China’s retaliatory tariffs will provide fodder for those arguing against tariffs.  However, China’s automobile industry has proven they can be effective while former President Reagan’s quotas on Japanese vehicles proved quoatas can also work.  What is indisputable is that with a more than $375 billion goods trading deficit with China, something needs to be done.  The question isn’t whether tariffs, quotas or other measures can work, the question is how best to utilize tariffs and quotas as part of a larger plan to rectify what has obviously been a losing trade policy.

After China joined the World Trade Organization in December of 2001, the U.S. goods deficit with China increased more than four times in just 15 years.

Source:  U.S. Census Bureau

For comparison purposes, U.S. GDP increased less than two times over the same period.  With facts like these, the question isn’t whether something needs to change in U.S. trade policy with China, the question is what needs to change?

Should tariffs be part of a revised policy or are tariffs the equivalent of economic suicide as some argue?  Can tariffs work?  China’s 25% tariff on autos, Cadillac’s CT-6, the United States’ 25% tariff on light trucks, and the Toyota Corolla provide answers that discredit the idea that tariffs are always bad.

While some paint all tariffs as always being bad that is not the reality. Like most things in life including economics, the truth is usually found somewhere in the middle, not extreme positions.  Tariffs are widely utilized by countries around the globe, because they can work.  China places a 25% tariff on imported cars while the U.S. has a 2.5% tariff.   How has each country fared?  China is the number one producer of cars.   China produced more than 24 million cars in 2016, one-third of the world’s production and a 350% increase from its 2008 production levels.  The U.S.?  Production declined by more than a third from just over six million units in 1996 to just under four million units in 2016.  The U.S. now produces one-third less of what it used to produce while China now produces one-third of the world’s cars.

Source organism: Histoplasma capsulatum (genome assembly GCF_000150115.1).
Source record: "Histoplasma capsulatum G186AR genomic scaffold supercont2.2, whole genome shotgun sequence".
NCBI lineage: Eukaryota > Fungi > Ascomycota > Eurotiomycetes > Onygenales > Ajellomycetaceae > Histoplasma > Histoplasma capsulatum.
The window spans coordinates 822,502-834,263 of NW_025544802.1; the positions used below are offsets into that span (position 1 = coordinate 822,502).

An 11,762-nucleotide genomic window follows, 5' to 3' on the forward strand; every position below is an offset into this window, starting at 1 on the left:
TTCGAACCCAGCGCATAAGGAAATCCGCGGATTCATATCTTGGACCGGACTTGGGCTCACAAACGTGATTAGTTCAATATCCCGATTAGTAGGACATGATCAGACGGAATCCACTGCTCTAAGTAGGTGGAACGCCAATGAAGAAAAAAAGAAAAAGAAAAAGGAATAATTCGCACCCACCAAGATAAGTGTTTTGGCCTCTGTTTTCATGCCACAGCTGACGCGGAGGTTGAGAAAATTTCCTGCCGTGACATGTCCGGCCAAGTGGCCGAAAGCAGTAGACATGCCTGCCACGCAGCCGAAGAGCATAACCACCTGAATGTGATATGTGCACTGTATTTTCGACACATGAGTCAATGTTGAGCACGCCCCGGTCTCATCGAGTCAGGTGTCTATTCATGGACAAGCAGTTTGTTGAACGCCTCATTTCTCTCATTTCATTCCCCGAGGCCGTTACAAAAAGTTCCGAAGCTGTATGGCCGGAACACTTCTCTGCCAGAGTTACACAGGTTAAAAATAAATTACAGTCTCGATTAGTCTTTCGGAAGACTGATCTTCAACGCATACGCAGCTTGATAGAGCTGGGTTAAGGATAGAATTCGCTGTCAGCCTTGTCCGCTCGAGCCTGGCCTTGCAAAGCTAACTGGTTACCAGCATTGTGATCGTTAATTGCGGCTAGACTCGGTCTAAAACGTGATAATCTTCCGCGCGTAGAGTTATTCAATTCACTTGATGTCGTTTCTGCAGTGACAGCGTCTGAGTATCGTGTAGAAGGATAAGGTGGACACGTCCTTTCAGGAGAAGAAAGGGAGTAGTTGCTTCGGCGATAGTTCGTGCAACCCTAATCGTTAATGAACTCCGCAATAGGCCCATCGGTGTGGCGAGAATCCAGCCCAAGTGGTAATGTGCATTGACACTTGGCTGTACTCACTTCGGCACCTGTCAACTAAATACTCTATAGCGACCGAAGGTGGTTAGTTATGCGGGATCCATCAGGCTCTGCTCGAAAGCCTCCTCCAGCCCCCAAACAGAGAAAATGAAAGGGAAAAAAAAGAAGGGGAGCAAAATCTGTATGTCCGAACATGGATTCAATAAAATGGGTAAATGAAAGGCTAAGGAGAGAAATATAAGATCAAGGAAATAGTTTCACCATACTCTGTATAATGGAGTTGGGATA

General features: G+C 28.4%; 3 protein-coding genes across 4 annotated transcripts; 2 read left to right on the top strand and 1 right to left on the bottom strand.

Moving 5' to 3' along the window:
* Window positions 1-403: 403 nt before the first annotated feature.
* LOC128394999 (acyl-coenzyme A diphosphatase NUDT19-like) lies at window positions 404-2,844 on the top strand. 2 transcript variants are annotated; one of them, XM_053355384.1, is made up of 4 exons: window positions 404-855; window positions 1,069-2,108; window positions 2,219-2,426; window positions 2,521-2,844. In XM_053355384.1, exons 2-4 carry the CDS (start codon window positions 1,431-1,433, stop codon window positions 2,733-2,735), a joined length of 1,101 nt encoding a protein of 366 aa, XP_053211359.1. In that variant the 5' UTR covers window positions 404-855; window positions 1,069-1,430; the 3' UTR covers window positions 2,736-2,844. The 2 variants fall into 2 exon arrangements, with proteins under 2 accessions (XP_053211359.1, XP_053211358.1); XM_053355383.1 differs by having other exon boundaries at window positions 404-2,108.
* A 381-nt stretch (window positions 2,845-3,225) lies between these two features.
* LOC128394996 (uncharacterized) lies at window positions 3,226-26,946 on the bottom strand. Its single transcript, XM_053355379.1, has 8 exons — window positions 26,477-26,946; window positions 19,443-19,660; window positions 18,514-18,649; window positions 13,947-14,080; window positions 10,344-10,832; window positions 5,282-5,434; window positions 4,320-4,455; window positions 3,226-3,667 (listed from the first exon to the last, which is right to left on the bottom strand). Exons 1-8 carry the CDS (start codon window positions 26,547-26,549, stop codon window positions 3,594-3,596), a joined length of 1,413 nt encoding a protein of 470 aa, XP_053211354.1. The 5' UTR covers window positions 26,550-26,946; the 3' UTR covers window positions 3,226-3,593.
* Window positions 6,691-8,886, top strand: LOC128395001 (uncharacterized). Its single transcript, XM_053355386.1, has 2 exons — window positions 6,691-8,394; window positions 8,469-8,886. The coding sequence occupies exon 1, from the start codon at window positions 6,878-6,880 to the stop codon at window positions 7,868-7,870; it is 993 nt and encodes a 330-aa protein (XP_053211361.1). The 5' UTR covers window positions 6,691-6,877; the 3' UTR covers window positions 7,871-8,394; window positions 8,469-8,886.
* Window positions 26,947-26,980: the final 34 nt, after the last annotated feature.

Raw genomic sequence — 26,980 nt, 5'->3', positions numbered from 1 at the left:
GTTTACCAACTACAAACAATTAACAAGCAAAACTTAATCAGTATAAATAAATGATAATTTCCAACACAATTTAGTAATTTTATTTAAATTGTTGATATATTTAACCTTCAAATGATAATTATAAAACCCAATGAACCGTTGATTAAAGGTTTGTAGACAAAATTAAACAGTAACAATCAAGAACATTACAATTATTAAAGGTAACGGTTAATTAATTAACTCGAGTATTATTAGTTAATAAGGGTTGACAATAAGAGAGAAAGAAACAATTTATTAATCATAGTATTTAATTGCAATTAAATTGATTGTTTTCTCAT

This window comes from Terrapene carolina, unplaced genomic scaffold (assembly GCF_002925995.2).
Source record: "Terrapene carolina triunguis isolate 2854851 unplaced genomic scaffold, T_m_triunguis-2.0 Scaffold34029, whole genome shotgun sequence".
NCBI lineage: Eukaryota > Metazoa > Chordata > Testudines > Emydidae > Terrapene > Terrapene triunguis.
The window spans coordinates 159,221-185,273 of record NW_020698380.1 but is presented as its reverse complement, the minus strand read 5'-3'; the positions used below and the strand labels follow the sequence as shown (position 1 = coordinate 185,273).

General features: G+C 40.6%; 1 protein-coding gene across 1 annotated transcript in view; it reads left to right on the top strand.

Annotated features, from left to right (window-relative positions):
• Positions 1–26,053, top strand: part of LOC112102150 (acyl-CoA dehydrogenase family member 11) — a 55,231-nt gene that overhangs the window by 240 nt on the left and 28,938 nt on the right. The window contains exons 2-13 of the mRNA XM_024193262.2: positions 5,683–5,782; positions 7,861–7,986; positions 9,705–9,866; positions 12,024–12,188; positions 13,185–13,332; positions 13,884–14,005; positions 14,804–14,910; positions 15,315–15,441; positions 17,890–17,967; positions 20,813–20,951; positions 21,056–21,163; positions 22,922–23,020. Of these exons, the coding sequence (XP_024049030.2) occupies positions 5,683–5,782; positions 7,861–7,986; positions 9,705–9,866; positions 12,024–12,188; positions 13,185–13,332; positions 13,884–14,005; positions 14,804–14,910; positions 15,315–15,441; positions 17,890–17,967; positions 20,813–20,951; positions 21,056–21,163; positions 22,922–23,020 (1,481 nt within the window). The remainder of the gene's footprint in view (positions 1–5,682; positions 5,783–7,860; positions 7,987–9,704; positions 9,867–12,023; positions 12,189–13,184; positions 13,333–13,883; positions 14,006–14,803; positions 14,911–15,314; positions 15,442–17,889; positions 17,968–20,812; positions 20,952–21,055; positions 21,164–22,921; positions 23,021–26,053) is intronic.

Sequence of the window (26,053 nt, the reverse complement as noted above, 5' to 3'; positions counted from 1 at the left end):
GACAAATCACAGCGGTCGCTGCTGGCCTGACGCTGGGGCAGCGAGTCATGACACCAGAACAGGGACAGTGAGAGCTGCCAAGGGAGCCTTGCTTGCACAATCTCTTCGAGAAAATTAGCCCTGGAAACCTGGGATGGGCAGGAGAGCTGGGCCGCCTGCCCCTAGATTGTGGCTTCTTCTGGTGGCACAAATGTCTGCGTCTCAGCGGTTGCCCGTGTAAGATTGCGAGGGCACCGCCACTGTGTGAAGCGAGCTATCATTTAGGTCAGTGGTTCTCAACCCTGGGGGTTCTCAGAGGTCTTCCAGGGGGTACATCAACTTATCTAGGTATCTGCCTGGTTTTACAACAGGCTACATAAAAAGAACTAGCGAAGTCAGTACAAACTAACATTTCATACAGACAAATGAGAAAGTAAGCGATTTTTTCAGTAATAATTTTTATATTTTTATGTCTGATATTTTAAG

Still think tariffs don’t work?  In 1965 the U.S. implemented a 25% tariff on light trucks.  What happened? From 1965 to 2015, commercial vehicle production in the U.S. increased more than 450% while passenger car production declined by half during the same period.

Tariffs aren’t the only trade tool that has been proven effective.  In 1981 President Reagan instituted quotas on Japanese auto imports.  Today, Toyota, Honda and Nissan produce more than three million vehicles in the U.S. including the Toyota Corolla which is made in Mississippi. More than half of the vehicles they sell in the U.S. are produced in the U.S. with Honda producing more than 70% of the vehicles it sells in the U.S. at U.S. production facilities.

Contrast these stats with the American automaker GM.  Remember the 25% vehicle tariff imposed by China on car imports?  To avoid those tariffs and access China’s market, GM is building its Buick Envision in China while the Cadillac CT-6 is also being produced in China…and exported into the U.S.  Tariffs impact production location decisions.

Strategic tariffs and other trade tools, implemented gradually over time to allow manufacturers to reconfigure supply chains can be part of an effective trade policy.  The idea that tariffs and other trade tools are always losers is not supported by the facts.  Just ask Chinese government officials if they think they are losing or winning in the production of cars.

While there is a common argument that tariffs shouldn’t be used because they are protectionist, this is a damaging argument which contributes to our rising trade deficits, including with China.  It is damaging because it is founded on the myth that all countries want free and open trade when the reality is that all countries are protectionist, all countries place gaining a trade advantage above the purity of free trade.  Arguing against tariffs based on claims of protectionism is naïve when every other country in the world is protectionist and using tariffs, often higher than U.S. tariffs to gain a trade advantage.  It is time we stop using claims of protectionism to disqualify any changes to current trade policy when the reality is that all countries are protectionist.   The real question for U.S. trade policy is not whether trade policy needs to be changed, but how best to change it and the role various strategic trade tools including tariffs and quotas can play in improving America’s net exports of goods and services.